• In case you’ve missed it (I did), last April saw the re-release of “Pataschnik” as a double LP with bonus album.

One reason why Jenssen’s work stands out from the flood of early ’90s ambient/techno releases is his strong sense of the quirkily creepy — not in an Aphex Twin mode, but in his own particular way. The contrasting samples of a child quaveringly saying, “We had a dream last night,” followed by a rougher sample saying, “We had the same dream,” gives opening number “Phantasm” an unsettling feeling. Intensified by the, on the one hand, pretty, on the other, disturbing music, buried synth strings and a soft pulse accentuated by clattering noises deep in the mix, it kicks off the striking Patashnik very well. Though not as openly dark as acts like Lull, for instance, Biosphere still has an edge which isn’t just melancholic, it’s downright ominous at point. There’s the slow crawl of “Startoucher,” for instance, with its buried vocal snippets and deep bass drone, or the blend of the space signal atmospheres of “Mir” into the low, brooding intro to “The Shield.” Not everything is so shadowy, though; Patashnik is primarily a relax and chill listening experience, but not without its gentle high points. “Novelty Waves,” which became a crossover single in some quarters, has a good dancefloor sharpness to it even as Jenssen slyly sneaks in odd drones and samples through the mix. The opening snippet talking about an extraterrestrial disc jockey on “SETI Project” is good for a smile, as well as acting as a sharp lead-in to a fast rhythm track. Mostly, though, things continue on a deliciously unnerving pace throughout, gentle enough to go down easy but still just off enough to ensure you can’t call this new age folderol for the rave generation.

And while we’re at it, do also check out its complement album “Patashnik 2”, released in 2014 only on digital format and featuring previously unreleased tracks and mixes recorded between 1992 and 1994.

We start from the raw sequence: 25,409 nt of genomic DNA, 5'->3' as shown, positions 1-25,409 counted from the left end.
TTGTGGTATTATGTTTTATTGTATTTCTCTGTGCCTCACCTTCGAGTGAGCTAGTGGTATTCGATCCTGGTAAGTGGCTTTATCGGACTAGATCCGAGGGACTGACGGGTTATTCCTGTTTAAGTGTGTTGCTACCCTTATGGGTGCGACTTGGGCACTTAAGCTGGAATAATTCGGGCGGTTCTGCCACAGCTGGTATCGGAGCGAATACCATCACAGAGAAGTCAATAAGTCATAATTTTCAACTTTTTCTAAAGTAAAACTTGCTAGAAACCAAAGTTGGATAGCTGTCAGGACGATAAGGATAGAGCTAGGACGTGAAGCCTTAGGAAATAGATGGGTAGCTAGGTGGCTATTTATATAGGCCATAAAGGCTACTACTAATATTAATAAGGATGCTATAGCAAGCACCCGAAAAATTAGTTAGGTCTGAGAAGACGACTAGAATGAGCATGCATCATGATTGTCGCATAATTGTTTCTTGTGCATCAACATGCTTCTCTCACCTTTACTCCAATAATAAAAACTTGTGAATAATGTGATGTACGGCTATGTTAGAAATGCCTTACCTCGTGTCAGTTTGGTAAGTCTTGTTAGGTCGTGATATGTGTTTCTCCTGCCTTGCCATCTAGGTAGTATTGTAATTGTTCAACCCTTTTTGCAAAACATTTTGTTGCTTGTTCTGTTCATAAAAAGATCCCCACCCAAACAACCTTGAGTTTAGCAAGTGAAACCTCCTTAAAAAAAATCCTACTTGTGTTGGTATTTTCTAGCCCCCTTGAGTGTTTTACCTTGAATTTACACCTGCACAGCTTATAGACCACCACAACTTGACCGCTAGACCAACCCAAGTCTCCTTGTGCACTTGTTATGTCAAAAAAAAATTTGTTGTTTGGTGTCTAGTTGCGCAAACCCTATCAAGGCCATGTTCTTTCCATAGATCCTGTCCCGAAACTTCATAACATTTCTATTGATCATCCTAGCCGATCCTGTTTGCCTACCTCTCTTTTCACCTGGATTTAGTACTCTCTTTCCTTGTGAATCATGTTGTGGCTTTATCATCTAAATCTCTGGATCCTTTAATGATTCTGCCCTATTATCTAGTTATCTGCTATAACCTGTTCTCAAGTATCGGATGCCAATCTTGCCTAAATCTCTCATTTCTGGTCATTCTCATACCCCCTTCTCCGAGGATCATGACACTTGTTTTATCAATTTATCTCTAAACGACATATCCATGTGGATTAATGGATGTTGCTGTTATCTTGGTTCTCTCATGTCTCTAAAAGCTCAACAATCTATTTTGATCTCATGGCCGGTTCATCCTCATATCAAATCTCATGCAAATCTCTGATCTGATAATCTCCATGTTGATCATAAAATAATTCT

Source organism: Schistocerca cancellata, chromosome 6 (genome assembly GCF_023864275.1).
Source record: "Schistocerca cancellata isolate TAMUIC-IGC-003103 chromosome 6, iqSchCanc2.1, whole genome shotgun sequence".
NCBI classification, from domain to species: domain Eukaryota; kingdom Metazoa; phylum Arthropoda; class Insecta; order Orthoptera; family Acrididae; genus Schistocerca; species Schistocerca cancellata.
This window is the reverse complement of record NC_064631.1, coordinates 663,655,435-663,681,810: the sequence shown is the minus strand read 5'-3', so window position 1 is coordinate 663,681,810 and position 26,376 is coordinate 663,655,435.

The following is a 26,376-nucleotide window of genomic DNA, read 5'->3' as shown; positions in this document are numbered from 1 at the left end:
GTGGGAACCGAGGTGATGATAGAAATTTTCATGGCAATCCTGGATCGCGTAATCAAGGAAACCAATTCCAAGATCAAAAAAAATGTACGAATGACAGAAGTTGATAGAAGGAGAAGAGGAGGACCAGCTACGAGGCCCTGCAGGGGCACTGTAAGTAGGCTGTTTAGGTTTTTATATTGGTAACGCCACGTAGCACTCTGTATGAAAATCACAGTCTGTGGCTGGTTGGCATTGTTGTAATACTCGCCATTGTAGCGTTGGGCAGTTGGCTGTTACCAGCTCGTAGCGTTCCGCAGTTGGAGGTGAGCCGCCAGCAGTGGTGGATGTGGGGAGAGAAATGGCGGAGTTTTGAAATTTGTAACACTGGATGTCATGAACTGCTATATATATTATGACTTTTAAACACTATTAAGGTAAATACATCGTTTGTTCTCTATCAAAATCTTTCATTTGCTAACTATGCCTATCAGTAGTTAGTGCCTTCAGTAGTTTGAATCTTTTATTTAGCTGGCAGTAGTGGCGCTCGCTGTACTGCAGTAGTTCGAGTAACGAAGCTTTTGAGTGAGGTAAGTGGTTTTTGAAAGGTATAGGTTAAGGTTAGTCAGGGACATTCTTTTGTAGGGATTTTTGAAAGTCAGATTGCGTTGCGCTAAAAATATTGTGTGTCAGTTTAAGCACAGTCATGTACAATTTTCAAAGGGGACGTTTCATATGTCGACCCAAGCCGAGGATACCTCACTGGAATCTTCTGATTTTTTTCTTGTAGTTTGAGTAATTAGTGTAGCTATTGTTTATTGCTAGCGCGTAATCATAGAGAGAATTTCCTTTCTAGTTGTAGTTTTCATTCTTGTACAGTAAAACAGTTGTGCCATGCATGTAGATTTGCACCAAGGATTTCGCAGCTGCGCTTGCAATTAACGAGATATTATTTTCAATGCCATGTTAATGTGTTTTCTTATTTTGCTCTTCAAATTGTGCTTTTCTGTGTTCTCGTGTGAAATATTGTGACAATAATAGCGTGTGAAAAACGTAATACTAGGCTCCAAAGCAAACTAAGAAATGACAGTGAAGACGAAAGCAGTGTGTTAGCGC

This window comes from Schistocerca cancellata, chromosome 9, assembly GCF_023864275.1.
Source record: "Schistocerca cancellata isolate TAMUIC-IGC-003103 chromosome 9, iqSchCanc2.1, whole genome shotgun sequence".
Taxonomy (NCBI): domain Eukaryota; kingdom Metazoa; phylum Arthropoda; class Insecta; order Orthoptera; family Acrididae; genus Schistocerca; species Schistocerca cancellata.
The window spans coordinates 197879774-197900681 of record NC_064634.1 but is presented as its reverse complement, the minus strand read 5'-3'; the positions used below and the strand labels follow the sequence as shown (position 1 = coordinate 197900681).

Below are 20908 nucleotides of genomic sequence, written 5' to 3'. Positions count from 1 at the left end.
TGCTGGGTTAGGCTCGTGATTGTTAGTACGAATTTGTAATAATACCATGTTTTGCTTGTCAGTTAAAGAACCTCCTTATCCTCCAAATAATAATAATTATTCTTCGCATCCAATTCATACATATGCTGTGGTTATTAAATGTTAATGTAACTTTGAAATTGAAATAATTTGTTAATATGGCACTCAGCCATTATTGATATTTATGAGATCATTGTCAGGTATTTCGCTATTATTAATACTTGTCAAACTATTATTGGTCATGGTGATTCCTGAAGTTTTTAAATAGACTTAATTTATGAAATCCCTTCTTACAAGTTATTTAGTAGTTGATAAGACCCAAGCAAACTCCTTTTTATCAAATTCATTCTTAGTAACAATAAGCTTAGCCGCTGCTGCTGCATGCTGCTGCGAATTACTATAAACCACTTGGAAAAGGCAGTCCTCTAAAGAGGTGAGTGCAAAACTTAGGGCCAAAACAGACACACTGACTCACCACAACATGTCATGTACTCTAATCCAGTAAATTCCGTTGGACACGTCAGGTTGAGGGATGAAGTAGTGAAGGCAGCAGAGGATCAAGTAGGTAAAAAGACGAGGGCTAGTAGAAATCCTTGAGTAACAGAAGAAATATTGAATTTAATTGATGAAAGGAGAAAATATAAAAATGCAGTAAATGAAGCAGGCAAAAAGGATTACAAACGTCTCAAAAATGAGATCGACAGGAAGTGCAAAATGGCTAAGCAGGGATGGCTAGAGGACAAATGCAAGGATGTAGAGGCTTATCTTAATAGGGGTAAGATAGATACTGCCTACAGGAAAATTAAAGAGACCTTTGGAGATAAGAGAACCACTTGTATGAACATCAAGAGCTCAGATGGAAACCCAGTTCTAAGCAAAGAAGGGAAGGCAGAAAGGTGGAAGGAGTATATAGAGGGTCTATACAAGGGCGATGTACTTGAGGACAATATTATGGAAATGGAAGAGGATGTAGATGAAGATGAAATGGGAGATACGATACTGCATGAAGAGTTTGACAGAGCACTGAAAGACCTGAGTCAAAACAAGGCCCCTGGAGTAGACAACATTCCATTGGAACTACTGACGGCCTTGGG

BIOSPHERE soon to release new album ‘Departed Glories’, stream excerpt on Bandcamp (+more news) was last modified: September 16th, 2016 by panos.agoros

Posted on by panos.agoros in Ambient, Art, Drone, Electronic, Experimental, Music, Photography

About panos.agoros

Music and computers. The same two passions that Panos has ever since he was a kid, have defined the path that he would follow in life. He studied computer science in Paris-France in the early/mid 90's and is an IT engineer, providing since 1999 Mission Critiical support for enterprise environments. He is also known to be a retro hardware scavenger and old computer collector. His love for music pushed him to become actively involved in the scene. From November 1995 until the early 00's he ran Chaotik Webzine, a pioneering music webzine and the first to provide coverage for both the metal & hardcore underground. He is for the last 15 years an editor of Metal Hammer Greece, the biggest music magazine in the country. He rans a small record label and distro, Blastbeat Mailmurder, and is also the vocalist/lyricist of critically and fan acclaimed astrogrind outfit Dephosphorus. In his lost hours he does field recordings and manipulates sound waves for his experimental noise/ambient Kommpound.